TORONTO — Police said Monday the private investigation into the murders of Canadian drug company billionaire businessman Barry Sherman and his wife is over but the police investigation remains active.
Toronto police homicide Insp. Hank Idsinga said the case is now solely in the hands of police. Idsinga says the work of the private investigation hired by Sherman's family has been completed. Idsinga said the family's $10 million reward for an arrest and conviction remains.
The founder of generic drugmaker Apotex and his wife, Honey, were found dead in their Toronto mansion on Dec. 15, 2017. The two were found hanging by belts from a railing that surrounds their indoor pool and were in a semi-seated position on the pool deck. Police initially said the deaths were suspicious, but said there were no signs of forced entry and they were not looking for suspects.
The day after, some media outlets quoted unidentified police officials as saying the deaths appeared to be a murder-suicide. That upset the couple's four adult children, who hired their own team of investigators.
Police said six weeks later the couple were murdered.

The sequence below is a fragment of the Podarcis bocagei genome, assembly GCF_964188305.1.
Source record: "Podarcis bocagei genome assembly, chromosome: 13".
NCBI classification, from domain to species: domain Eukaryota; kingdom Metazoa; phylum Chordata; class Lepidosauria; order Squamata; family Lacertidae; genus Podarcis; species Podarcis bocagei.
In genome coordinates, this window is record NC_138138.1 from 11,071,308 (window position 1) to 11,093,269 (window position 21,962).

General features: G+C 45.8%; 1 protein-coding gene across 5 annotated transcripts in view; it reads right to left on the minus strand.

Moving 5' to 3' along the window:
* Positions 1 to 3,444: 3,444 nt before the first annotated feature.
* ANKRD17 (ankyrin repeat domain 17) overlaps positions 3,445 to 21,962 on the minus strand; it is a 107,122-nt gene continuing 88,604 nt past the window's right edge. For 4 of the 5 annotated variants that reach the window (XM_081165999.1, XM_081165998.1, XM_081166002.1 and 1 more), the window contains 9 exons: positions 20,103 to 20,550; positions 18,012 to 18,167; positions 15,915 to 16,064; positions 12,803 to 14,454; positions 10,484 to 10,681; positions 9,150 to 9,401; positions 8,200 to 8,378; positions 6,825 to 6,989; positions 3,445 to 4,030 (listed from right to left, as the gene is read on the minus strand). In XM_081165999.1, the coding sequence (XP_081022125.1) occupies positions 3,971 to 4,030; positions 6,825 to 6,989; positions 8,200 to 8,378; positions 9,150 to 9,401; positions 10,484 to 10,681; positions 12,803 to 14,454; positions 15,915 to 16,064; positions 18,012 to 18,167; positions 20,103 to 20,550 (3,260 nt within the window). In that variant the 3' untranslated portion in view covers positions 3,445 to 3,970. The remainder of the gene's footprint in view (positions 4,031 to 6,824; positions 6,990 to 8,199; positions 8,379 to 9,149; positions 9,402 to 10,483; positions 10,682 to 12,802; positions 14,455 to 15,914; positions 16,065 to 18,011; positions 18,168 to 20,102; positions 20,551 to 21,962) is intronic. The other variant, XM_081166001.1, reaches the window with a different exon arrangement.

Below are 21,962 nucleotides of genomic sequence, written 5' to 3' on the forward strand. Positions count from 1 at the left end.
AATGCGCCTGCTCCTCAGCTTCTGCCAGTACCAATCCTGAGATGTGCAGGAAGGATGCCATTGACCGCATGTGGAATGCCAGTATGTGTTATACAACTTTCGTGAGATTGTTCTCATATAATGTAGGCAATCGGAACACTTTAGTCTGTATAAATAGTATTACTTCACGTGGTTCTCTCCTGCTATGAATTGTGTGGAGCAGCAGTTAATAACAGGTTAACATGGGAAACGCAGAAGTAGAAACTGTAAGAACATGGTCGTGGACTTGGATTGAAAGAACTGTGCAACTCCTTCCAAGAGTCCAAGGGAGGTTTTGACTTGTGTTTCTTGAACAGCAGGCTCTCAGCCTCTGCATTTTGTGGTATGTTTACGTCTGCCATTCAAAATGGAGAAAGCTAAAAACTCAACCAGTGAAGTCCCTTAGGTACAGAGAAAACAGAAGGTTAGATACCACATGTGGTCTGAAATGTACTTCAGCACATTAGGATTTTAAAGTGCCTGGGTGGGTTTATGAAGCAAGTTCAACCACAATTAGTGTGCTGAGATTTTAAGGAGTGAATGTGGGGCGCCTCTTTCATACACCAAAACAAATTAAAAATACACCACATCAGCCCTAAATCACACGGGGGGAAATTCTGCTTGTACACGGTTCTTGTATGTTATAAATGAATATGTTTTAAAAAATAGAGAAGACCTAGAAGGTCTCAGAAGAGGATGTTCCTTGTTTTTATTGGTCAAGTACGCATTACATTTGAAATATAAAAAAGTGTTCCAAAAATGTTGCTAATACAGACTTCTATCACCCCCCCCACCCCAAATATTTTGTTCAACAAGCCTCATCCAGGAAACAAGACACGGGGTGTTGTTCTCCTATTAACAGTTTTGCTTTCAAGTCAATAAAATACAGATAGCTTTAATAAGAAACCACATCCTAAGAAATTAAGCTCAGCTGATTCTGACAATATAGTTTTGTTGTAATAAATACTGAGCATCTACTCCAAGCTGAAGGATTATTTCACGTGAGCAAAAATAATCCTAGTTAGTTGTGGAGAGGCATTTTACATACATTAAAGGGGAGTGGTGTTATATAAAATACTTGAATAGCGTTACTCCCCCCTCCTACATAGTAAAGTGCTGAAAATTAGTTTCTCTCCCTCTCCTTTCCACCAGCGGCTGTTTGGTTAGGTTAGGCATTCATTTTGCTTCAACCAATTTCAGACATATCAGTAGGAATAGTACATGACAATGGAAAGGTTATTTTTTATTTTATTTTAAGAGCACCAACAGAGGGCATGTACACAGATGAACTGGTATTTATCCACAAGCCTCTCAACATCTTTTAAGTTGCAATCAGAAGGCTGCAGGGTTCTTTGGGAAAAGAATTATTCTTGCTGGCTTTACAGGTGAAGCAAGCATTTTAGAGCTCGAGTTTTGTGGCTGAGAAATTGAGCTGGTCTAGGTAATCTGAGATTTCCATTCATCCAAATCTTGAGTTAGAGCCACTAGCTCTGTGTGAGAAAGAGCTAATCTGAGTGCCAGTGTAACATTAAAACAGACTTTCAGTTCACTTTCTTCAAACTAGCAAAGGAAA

The family, through their lawyer Brian Greenspan, has been critical of Toronto police. A year ago they announced the reward and a tip line separate from Toronto police. Idsinga said that private tip line is now inactive and asked those who have provided tips to the private investigation team to resubmit them to police.
Sharon Timlin, a legal assistant to Greenspan, said in an email to The Associated Press that the private investigators were not fired. She said the work of the private investigative team has been completed and that Greenspan continues to be an adviser, consultant and spokesperson to the family.
Sherman, 75, was known for litigiousness and aggressive business practices as he developed Apotex Inc., which had a global workforce of about 11,000. In "Prescription Games," a 2001 book about the industry, he mused that a rival might want to kill him.
Barry and Honey Sherman were among Canada's most generous philanthropists, and their deaths shocked Canadian high society and the country's Jewish community. The couple made numerous multimillion-dollar donations to hospitals, schools and charities and had buildings named in their honor. They hosted Prime Minister Justin Trudeau at a Liberal Party fundraiser in 2015.